The January 25th Star Tribune carried Eric Hanson’s feature on Coraline and Neil, amongst other things.
The story began, appropriately, with a child. A little girl would arrive home from school, climb into her father’s lap and weave tales from the loose threads of her imagination and dreams. He found them disturbing but fascinating. In some of the stories, an evil witch would capture the girl. In one, a witch pretended to be the girl’s mother. The little girl’s name was Holly. Her father’s name was Neil Gaiman.
“I remember thinking, wouldn’t it be fun to write one of these for her, to do something that would have the same level of creepiness as the stories she tells me,” said the English writer, 43, who now lives about an hour east of the Twin Cities in Wisconsin.
Ten years later the story turned out to be “Coraline,” Gaiman’s second children’s book and one that is being hailed by critics as an “instant classic,” worthy of being shelved alongside the works of Lewis Carroll, C.S. Lewis and Jacob and Wilhelm Grimm.
Eerie, adventurous and at times downright scary, “Coraline” won the Hugo Award for best novella when it was published last year, the second time Gaiman received fantasy’s premier prize. Salon senior editor Laura Miller called the book “sublime” and wrote that it was “Gaiman’s most polished piece of writing yet.” In the British newspaper the Guardian, Philip Pullman _ author of the “His Dark Materials” trilogy for children _ said he was enthralled.
“Not since four English schoolchildren walked through a wardrobe and discovered the magical land of Narnia has the simple act of opening a door unlocked such a fantastic journey,” wrote Kelly DiNardo in USA Today.
“Coraline” is the story of Coraline Jones, a bored only child who is ignored by her busy parents in the ordinary and seemingly benign way that some parents do.
“Here’s a piece of paper and pen,” her father tells her, feeling pestered. “Count all the doors and the windows. List everything blue. Mount an expedition to discover the hot water tank. And leave me alone to work.”
She does as he says, but in doing so, discovers an unused door. Passing through it, she finds an alternate, darker version of her own house inhabited by an “other mother” and an “other father.” They resemble her parents but have black buttons for eyes and long fingers with clawlike nails.
From the start there is a threatening, smothering quality to the other mother’s “love” for Coraline. “I will never become bored with you, and I will never abandon you. You will always be safe here with me.” Eventually, Coraline must triumph over her in a battle for the souls of her actual parents.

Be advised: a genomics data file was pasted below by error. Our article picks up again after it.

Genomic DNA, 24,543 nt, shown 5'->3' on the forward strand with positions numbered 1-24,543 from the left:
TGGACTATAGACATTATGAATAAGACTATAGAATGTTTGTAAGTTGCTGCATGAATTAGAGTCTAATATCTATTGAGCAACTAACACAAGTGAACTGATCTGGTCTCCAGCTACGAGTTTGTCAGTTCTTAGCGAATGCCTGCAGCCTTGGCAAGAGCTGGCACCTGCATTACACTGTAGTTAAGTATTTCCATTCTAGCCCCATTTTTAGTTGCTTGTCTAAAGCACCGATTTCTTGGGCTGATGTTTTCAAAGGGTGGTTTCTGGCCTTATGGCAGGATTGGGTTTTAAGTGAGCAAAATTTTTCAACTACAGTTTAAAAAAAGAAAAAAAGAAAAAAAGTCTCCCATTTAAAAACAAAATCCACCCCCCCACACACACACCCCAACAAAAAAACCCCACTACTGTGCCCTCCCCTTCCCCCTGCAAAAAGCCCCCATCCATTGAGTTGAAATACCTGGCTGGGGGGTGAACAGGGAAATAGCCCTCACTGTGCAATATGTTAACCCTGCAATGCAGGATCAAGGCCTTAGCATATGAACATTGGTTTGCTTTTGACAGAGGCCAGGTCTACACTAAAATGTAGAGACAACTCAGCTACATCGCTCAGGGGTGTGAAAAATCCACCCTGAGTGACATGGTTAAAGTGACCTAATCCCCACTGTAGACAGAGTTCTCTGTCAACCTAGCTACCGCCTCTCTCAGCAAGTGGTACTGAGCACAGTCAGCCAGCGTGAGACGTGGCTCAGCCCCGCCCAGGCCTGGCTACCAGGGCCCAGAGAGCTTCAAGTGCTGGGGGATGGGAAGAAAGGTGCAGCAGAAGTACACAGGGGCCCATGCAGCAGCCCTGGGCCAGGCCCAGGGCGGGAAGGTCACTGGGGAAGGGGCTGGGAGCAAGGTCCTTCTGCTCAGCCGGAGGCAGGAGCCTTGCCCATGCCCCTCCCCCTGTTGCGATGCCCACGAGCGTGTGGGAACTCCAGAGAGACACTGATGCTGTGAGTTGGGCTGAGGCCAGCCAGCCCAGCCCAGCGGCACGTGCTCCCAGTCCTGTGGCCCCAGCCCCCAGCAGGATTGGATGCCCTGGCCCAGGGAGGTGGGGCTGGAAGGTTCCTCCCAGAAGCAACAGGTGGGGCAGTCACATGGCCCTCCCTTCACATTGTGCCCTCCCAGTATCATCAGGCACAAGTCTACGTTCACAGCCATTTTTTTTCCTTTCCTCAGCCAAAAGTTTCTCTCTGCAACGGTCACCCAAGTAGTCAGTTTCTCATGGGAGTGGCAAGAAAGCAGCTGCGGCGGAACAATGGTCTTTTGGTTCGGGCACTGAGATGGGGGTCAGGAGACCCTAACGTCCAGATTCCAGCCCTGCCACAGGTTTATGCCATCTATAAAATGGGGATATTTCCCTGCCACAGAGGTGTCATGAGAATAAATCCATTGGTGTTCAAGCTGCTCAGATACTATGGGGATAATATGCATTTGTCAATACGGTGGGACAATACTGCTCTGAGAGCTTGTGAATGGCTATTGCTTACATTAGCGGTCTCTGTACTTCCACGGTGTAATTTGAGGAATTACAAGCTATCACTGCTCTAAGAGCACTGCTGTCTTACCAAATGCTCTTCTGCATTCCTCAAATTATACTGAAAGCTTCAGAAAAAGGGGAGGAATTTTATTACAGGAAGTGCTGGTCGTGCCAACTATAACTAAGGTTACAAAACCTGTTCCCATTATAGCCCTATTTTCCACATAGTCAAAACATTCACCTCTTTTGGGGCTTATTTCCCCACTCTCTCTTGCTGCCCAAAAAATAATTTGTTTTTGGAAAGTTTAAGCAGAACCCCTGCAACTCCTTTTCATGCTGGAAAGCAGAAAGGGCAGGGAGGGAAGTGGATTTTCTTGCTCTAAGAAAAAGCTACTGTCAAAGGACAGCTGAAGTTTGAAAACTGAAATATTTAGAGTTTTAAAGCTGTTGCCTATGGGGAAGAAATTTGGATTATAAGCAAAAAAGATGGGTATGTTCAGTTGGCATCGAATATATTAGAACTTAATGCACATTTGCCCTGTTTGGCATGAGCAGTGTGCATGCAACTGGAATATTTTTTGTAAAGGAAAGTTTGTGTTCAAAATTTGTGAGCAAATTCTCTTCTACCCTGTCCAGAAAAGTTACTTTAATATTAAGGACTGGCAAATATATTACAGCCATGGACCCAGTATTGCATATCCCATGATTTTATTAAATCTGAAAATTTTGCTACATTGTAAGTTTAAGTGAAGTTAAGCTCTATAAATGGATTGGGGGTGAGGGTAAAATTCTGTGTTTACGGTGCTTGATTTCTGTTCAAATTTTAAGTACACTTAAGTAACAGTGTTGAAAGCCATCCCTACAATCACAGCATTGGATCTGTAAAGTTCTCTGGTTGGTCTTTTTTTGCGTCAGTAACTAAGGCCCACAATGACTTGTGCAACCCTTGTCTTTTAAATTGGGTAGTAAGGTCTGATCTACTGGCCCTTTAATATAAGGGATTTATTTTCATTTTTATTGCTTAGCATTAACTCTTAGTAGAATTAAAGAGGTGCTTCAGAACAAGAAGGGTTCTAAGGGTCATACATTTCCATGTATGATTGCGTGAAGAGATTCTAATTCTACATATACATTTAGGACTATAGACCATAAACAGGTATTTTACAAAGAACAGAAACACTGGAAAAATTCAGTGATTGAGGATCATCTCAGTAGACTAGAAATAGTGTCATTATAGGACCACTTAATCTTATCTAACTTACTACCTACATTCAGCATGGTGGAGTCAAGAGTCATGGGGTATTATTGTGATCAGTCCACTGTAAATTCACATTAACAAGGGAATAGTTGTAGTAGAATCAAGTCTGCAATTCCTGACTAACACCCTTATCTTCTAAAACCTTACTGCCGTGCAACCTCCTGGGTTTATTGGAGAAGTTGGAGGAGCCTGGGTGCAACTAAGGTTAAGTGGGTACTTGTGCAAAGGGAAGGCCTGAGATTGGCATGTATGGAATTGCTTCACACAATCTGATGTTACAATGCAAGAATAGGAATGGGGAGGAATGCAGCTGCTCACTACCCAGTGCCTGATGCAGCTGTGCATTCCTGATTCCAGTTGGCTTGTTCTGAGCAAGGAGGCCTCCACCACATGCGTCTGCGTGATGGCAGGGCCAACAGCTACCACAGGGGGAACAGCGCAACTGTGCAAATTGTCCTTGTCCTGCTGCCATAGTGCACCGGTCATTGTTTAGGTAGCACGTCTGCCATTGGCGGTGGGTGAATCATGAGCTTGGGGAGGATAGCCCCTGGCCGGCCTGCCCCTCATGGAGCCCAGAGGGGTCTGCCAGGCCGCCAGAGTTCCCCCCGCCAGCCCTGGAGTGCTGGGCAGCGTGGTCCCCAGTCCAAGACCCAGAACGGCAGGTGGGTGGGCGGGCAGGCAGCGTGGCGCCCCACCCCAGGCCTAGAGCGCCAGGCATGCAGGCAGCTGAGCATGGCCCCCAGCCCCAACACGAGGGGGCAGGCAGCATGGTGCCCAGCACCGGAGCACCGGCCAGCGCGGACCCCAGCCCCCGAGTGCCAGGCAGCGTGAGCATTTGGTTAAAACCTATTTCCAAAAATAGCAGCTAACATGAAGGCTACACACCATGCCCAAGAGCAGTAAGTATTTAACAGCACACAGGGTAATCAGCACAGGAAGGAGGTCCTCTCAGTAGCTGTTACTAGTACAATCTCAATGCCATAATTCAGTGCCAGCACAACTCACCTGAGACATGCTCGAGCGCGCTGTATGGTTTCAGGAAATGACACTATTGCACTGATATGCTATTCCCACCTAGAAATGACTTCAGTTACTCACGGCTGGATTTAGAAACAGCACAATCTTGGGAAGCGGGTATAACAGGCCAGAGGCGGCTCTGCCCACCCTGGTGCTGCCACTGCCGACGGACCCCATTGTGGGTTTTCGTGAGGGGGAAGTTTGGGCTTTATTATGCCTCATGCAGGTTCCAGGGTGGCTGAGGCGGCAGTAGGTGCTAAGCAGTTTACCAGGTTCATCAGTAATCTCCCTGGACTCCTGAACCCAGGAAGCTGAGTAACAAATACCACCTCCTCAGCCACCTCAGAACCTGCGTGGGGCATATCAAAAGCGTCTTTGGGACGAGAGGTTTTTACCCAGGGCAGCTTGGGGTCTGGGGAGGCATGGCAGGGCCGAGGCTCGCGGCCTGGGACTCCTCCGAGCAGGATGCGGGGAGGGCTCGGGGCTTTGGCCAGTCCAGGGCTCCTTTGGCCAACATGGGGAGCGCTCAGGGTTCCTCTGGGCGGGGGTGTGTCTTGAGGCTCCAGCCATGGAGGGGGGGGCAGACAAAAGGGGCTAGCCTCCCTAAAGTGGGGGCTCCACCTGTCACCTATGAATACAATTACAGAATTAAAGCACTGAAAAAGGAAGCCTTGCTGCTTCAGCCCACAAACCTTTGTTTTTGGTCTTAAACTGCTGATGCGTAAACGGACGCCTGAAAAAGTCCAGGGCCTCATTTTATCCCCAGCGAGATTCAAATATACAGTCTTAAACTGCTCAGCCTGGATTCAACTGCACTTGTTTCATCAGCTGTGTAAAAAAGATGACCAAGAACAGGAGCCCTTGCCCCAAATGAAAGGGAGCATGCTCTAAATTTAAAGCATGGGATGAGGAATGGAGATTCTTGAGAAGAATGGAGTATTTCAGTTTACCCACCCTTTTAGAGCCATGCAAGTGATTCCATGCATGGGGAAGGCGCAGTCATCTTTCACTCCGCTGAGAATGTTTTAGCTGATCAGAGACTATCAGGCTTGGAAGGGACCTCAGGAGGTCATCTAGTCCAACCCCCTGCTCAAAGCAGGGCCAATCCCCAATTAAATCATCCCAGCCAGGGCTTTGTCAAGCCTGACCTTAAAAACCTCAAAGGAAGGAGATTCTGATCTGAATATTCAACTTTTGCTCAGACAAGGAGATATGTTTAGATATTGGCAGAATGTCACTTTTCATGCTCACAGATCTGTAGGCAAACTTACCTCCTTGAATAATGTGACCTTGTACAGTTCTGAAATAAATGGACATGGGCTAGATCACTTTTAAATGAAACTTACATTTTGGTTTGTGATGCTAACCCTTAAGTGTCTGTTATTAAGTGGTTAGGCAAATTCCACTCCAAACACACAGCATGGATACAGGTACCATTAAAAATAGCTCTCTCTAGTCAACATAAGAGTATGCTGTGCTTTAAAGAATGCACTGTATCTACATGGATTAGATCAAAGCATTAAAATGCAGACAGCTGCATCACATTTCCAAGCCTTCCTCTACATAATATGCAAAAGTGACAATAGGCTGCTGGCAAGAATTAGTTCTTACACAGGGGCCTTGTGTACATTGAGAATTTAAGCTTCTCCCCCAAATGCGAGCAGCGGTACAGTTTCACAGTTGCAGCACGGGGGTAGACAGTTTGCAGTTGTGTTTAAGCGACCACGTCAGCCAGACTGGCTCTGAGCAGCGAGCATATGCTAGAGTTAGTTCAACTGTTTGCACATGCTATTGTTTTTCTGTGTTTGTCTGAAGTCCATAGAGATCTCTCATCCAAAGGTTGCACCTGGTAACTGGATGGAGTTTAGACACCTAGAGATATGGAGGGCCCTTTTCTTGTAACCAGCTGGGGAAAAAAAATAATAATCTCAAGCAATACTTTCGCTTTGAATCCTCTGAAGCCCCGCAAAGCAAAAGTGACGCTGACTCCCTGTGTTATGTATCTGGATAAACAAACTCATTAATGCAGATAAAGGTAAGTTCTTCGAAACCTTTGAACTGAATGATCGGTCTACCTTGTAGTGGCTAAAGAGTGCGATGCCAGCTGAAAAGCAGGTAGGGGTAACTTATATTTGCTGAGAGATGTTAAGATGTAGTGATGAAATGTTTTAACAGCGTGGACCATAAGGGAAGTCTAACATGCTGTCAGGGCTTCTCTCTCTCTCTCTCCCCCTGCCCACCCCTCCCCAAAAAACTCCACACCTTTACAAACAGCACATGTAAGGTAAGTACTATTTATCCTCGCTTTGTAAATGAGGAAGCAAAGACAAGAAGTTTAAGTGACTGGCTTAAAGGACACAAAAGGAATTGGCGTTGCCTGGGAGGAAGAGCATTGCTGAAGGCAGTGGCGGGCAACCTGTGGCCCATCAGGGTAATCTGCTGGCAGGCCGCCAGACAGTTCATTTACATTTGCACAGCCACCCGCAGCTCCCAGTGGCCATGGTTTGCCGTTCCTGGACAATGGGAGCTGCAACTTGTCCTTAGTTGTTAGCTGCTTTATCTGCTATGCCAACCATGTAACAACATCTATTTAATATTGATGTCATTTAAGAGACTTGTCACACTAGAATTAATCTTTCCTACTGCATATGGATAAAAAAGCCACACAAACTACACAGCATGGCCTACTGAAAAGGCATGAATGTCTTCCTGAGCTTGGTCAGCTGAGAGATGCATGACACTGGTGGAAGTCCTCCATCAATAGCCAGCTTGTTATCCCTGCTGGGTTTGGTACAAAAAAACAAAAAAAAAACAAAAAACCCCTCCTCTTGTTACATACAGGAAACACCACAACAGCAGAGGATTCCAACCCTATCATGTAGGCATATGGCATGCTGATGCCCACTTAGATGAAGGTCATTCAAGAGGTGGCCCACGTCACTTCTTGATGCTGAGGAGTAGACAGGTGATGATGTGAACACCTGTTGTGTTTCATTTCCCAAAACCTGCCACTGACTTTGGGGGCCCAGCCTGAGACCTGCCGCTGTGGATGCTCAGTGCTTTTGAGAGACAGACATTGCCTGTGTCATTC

“The strange thing about ‘Coraline’ is every now and then I run into adults who are really disturbed and upset by it,” said Gaiman. “But so far, I have yet to run into any kids who saw it as anything other than a roller-coaster ride. I don’t know whether it’s because kids have a better sense of what is reality and what is fantasy than adults, but that’s very true. Kids know what is real and what isn’t.”
Perhaps, he said, kids and adults “are reading different genres. Kids are reading a book about someone like them who is going up against something scary and triumphing. Adults are reading a book about a child in danger. A child in danger is a different kind of story; it particularly troubles adults. But I think it’s very good for kids to be told that the world is not always a safe and hospitable place.”
“I find his books more frightening than mine. But I don’t necessarily find them inappropriately scary,” Daniel Handler said. Under the pen-name Lemony Snicket, Handler is the author of the gothic and moody “A Series of Unfortunate Events” books. “One thing that always annoys me is when children are talked about in one large, broad category; it’s like the last allowed bigotry in society. Clearly, Mr. Gaiman’s books would be too scary for some readers and not scary enough for some readers. I would be hard-pressed to think of a story that didn’t have at least some threat of something in it. And Neil Gaiman takes that threat very seriously, as do I.”
“Coraline,” Handler said, “taps into so many primal spots in the imagination, it’s fascinating: It taps into what’s scary about an empty house, what’s scary about a dark closet, what’s scary about rats and what’s scary about mysterious neighbors. And the overall feeling that the world you live in is one of many worlds _ and that in the blink of an eye the most comforting people in your life can become the most terrifying. He combines a lot of familiar, terrifying tropes into something that is a delight to read.”
Enter ‘The Sandman’
Greg Ketter, owner of DreamHaven Books and Comics in Minneapolis, has known Gaiman since they met on a train bound for London in 1985. At the time, Gaiman was a freelance journalist. Their mutual interest in comic books _ Ketter sold them and Gaiman wanted to write them _ drew them together. When Gaiman and his wife moved with their three children to Wisconsin to be nearer to his wife’s family, the two resumed the friendship. “Angels & Visitations,” Gaiman’s first short-story collection, was published by DreamHaven and will be newly issued in what Ketter calls “sort of a 10-year anniversary edition.” Gaiman, Ketter said, was “pretty much the same as he is now: enthusiastic and interesting. He is so unfailingly nice to people, I’m always amazed.”